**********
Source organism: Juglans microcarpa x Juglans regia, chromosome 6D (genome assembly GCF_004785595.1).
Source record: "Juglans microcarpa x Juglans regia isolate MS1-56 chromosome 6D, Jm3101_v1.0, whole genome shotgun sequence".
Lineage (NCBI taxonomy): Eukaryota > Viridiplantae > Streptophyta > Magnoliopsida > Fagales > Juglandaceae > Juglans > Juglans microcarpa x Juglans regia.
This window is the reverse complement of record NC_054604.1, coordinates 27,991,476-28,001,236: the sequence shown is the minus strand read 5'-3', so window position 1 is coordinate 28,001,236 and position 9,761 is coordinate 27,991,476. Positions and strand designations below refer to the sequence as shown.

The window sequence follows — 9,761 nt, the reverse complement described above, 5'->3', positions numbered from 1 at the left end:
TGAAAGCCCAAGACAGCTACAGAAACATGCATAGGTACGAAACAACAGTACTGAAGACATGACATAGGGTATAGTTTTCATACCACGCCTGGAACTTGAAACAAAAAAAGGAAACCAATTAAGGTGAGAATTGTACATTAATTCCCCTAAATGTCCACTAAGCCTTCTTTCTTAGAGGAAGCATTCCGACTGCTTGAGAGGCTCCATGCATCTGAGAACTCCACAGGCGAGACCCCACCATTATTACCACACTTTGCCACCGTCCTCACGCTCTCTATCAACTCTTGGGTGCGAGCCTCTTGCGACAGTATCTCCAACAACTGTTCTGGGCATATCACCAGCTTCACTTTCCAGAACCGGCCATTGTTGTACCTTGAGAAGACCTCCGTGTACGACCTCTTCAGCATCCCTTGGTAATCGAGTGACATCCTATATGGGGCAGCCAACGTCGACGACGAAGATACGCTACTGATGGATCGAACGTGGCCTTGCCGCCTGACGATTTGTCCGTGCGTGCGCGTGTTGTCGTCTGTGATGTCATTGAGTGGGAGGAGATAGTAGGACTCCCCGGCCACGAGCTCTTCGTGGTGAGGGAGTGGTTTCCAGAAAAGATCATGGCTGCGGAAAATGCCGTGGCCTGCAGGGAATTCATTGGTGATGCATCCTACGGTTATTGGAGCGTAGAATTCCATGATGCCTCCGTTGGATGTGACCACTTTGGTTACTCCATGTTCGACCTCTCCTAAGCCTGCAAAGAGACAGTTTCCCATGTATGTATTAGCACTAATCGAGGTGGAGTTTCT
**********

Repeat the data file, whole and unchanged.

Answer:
Source organism: Juglans microcarpa x Juglans regia, chromosome 6D (genome assembly GCF_004785595.1).
Source record: "Juglans microcarpa x Juglans regia isolate MS1-56 chromosome 6D, Jm3101_v1.0, whole genome shotgun sequence".
Lineage (NCBI taxonomy): Eukaryota > Viridiplantae > Streptophyta > Magnoliopsida > Fagales > Juglandaceae > Juglans > Juglans microcarpa x Juglans regia.
This window is the reverse complement of record NC_054604.1, coordinates 27,991,476-28,001,236: the sequence shown is the minus strand read 5'-3', so window position 1 is coordinate 28,001,236 and position 9,761 is coordinate 27,991,476. Positions and strand designations below refer to the sequence as shown.

The window sequence follows — 9,761 nt, the reverse complement described above, 5'->3', positions numbered from 1 at the left end:
TGAAAGCCCAAGACAGCTACAGAAACATGCATAGGTACGAAACAACAGTACTGAAGACATGACATAGGGTATAGTTTTCATACCACGCCTGGAACTTGAAACAAAAAAAGGAAACCAATTAAGGTGAGAATTGTACATTAATTCCCCTAAATGTCCACTAAGCCTTCTTTCTTAGAGGAAGCATTCCGACTGCTTGAGAGGCTCCATGCATCTGAGAACTCCACAGGCGAGACCCCACCATTATTACCACACTTTGCCACCGTCCTCACGCTCTCTATCAACTCTTGGGTGCGAGCCTCTTGCGACAGTATCTCCAACAACTGTTCTGGGCATATCACCAGCTTCACTTTCCAGAACCGGCCATTGTTGTACCTTGAGAAGACCTCCGTGTACGACCTCTTCAGCATCCCTTGGTAATCGAGTGACATCCTATATGGGGCAGCCAACGTCGACGACGAAGATACGCTACTGATGGATCGAACGTGGCCTTGCCGCCTGACGATTTGTCCGTGCGTGCGCGTGTTGTCGTCTGTGATGTCATTGAGTGGGAGGAGATAGTAGGACTCCCCGGCCACGAGCTCTTCGTGGTGAGGGAGTGGTTTCCAGAAAAGATCATGGCTGCGGAAAATGCCGTGGCCTGCAGGGAATTCATTGGTGATGCATCCTACGGTTATTGGAGCGTAGAATTCCATGATGCCTCCGTTGGATGTGACCACTTTGGTTACTCCATGTTCGACCTCTCCTAAGCCTGCAAAGAGACAGTTTCCCATGTATGTATTAGCACTAATCGAGGTGGAGTTTCT